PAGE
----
Saturday, April 27, 2024

The Dr. Baker Positive Post

 This post is in honor of and prepared for Dr. Wallace Baker from Idaho Falls.  Dr. Baker has heaped high praise on the idea of finding positive news to post here.  NOTE that there are three stories in this post so "Keep CALM and Scroll ON".

So, how do we find such positive material?  Good question!

First we start with a "Random Point Generator".  Then we select a starting point and have the app generate five random points within a 250 mile radius from that point.  We quickly eyeball the resulting map and pick a city or town near one of the random points.  Then we check online to see if that city or town has a newspaper. For today's positive news, we used St. Louis as the central point.  Sure enuf, it turned up that Hannibal, Missouri, was near one of the points generated.  And that's how we found:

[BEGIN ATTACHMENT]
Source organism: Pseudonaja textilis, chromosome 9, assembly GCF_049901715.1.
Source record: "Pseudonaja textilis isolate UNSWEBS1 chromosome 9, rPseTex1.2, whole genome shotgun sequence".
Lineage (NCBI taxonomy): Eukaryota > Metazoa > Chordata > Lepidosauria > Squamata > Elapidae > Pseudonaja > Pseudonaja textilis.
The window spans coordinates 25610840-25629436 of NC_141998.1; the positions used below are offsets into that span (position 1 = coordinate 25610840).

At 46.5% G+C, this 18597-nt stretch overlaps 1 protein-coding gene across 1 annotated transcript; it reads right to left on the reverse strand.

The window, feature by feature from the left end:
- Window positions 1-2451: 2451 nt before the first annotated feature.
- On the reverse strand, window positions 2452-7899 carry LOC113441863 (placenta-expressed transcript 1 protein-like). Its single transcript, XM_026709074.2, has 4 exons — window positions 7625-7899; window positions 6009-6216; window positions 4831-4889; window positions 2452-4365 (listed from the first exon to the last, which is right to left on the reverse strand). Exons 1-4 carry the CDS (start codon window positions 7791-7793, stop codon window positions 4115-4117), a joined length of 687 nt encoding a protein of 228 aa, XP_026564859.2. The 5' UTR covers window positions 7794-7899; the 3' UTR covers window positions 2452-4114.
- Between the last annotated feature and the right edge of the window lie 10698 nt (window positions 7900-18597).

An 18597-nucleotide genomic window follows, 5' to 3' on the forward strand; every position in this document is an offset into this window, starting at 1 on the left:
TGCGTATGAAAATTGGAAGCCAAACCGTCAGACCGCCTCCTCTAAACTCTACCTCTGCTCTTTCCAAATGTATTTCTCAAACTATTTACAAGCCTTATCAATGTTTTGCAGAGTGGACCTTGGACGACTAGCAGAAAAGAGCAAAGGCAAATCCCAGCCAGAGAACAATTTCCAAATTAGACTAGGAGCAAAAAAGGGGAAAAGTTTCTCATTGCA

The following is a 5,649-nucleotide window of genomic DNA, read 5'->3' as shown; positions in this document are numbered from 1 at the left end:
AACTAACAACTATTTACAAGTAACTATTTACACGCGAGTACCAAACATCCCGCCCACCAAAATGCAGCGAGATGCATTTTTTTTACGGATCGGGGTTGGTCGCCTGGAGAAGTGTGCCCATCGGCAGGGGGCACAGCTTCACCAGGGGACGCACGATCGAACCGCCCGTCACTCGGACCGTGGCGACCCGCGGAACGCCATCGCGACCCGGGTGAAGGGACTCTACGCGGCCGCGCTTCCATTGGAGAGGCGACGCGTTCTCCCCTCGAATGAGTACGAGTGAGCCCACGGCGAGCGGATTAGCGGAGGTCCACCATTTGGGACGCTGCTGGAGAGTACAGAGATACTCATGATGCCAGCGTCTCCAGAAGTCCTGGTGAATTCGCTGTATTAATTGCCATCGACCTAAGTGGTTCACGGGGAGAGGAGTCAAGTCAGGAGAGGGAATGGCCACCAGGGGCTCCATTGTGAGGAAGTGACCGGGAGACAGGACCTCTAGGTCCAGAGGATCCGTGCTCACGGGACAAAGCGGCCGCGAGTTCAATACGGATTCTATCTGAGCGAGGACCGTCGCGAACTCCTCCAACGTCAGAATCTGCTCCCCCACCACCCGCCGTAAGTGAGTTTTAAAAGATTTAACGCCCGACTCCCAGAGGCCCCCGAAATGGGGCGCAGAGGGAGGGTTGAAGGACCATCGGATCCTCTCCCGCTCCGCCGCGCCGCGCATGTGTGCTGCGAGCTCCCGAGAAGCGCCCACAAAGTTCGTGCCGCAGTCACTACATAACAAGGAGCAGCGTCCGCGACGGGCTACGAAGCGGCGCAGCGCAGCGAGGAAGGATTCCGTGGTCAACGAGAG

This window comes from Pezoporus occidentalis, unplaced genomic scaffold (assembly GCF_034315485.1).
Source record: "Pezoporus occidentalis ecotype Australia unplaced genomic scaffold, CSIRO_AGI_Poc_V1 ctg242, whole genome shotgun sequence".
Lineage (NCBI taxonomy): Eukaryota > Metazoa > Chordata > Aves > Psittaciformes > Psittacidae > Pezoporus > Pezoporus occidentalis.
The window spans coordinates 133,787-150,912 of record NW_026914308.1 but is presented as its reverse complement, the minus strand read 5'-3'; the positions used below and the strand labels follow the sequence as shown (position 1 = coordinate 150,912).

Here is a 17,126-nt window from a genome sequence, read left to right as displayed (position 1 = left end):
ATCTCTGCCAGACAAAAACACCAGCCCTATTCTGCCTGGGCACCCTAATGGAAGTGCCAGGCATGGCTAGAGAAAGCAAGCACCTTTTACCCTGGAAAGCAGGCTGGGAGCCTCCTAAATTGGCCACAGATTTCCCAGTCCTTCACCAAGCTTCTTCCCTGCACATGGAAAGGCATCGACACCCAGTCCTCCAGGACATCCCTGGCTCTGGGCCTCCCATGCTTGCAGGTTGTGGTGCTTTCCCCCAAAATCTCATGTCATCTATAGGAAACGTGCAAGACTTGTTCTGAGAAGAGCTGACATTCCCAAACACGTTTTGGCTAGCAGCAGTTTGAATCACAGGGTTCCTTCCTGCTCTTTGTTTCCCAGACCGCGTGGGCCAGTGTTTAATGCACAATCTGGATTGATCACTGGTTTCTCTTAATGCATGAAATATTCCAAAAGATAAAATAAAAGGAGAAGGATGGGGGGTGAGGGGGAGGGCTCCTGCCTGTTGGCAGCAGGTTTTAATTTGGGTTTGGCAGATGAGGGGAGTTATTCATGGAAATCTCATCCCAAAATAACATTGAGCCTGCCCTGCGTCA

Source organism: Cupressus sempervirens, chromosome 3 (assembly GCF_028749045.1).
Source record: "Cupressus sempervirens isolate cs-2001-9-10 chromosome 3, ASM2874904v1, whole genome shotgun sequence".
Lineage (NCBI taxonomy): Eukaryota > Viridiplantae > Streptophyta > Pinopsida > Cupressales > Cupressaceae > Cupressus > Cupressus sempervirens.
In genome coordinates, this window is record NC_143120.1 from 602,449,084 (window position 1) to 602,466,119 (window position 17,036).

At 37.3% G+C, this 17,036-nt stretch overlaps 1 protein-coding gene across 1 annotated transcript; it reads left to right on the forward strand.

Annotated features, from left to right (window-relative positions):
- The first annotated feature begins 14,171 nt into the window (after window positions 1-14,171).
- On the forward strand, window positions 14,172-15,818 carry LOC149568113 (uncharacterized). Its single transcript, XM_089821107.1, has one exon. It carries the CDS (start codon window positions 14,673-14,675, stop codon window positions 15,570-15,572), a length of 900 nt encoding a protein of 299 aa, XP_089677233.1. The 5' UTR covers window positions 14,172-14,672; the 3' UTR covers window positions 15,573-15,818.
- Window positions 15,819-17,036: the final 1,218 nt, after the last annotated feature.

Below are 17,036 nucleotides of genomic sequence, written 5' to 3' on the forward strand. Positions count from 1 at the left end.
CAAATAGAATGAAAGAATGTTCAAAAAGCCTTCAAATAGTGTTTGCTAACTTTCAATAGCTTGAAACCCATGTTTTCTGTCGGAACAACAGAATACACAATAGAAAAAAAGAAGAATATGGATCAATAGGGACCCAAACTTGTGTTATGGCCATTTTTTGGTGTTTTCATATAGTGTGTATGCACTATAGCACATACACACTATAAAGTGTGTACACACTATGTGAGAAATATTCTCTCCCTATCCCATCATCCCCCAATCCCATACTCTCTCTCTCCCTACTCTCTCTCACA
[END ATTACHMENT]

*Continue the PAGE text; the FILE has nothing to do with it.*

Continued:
Top ten finalists selected for 2024-25 Tom and Becky program

Seriously, what could be more positive than having a bunch of young people vie for their home town's Tom and Becky contest.  Here's what the "Hannibal Courier Post" had to say about it:

"HANNIBAL — Ten finalists for the Tom and Becky program have been named by the Mark Twain Boyhood Home and Museum.

Twenty-four semifinalists completed a written exam on the history of Hannibal, Mark Twain, and Twain's writings on Thursday at Hannibal Middle School. On Friday, the 12 boys and 12 girls were scored in personal interviews at Hannibal LaGrange University by two panels of five judges.